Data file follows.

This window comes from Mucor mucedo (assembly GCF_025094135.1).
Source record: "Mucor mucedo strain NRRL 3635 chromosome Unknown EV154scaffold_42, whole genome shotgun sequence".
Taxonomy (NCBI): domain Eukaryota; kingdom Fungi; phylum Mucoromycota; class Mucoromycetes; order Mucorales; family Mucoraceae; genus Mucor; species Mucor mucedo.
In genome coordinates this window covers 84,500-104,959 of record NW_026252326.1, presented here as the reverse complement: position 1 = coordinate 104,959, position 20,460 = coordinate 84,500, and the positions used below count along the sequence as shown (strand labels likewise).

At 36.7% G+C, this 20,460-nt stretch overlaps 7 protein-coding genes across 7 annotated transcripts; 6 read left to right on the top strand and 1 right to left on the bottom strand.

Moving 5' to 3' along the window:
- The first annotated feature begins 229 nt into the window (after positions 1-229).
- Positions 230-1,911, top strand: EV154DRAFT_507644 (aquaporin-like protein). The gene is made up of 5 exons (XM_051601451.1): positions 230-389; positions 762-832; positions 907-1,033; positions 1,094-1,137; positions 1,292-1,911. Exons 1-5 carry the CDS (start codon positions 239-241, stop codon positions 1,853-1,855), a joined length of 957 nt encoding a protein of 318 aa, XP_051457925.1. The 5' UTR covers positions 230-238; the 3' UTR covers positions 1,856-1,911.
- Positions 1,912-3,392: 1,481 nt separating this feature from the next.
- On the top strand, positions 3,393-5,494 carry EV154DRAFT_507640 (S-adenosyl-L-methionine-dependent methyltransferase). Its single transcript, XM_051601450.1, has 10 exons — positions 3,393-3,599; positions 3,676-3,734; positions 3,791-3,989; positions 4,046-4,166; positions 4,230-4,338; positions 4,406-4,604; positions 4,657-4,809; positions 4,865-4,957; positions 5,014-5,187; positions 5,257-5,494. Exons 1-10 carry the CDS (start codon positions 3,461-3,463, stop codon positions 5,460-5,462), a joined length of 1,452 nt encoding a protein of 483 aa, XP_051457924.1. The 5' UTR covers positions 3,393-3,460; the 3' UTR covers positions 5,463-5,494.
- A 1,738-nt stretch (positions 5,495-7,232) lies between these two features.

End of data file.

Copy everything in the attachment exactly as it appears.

This window comes from Mucor mucedo (assembly GCF_025094135.1).
Source record: "Mucor mucedo strain NRRL 3635 chromosome Unknown EV154scaffold_42, whole genome shotgun sequence".
Taxonomy (NCBI): domain Eukaryota; kingdom Fungi; phylum Mucoromycota; class Mucoromycetes; order Mucorales; family Mucoraceae; genus Mucor; species Mucor mucedo.
In genome coordinates this window covers 84,500-104,959 of record NW_026252326.1, presented here as the reverse complement: position 1 = coordinate 104,959, position 20,460 = coordinate 84,500, and the positions used below count along the sequence as shown (strand labels likewise).

At 36.7% G+C, this 20,460-nt stretch overlaps 7 protein-coding genes across 7 annotated transcripts; 6 read left to right on the top strand and 1 right to left on the bottom strand.

Moving 5' to 3' along the window:
- The first annotated feature begins 229 nt into the window (after positions 1-229).
- Positions 230-1,911, top strand: EV154DRAFT_507644 (aquaporin-like protein). The gene is made up of 5 exons (XM_051601451.1): positions 230-389; positions 762-832; positions 907-1,033; positions 1,094-1,137; positions 1,292-1,911. Exons 1-5 carry the CDS (start codon positions 239-241, stop codon positions 1,853-1,855), a joined length of 957 nt encoding a protein of 318 aa, XP_051457925.1. The 5' UTR covers positions 230-238; the 3' UTR covers positions 1,856-1,911.
- Positions 1,912-3,392: 1,481 nt separating this feature from the next.
- On the top strand, positions 3,393-5,494 carry EV154DRAFT_507640 (S-adenosyl-L-methionine-dependent methyltransferase). Its single transcript, XM_051601450.1, has 10 exons — positions 3,393-3,599; positions 3,676-3,734; positions 3,791-3,989; positions 4,046-4,166; positions 4,230-4,338; positions 4,406-4,604; positions 4,657-4,809; positions 4,865-4,957; positions 5,014-5,187; positions 5,257-5,494. Exons 1-10 carry the CDS (start codon positions 3,461-3,463, stop codon positions 5,460-5,462), a joined length of 1,452 nt encoding a protein of 483 aa, XP_051457924.1. The 5' UTR covers positions 3,393-3,460; the 3' UTR covers positions 5,463-5,494.
- A 1,738-nt stretch (positions 5,495-7,232) lies between these two features.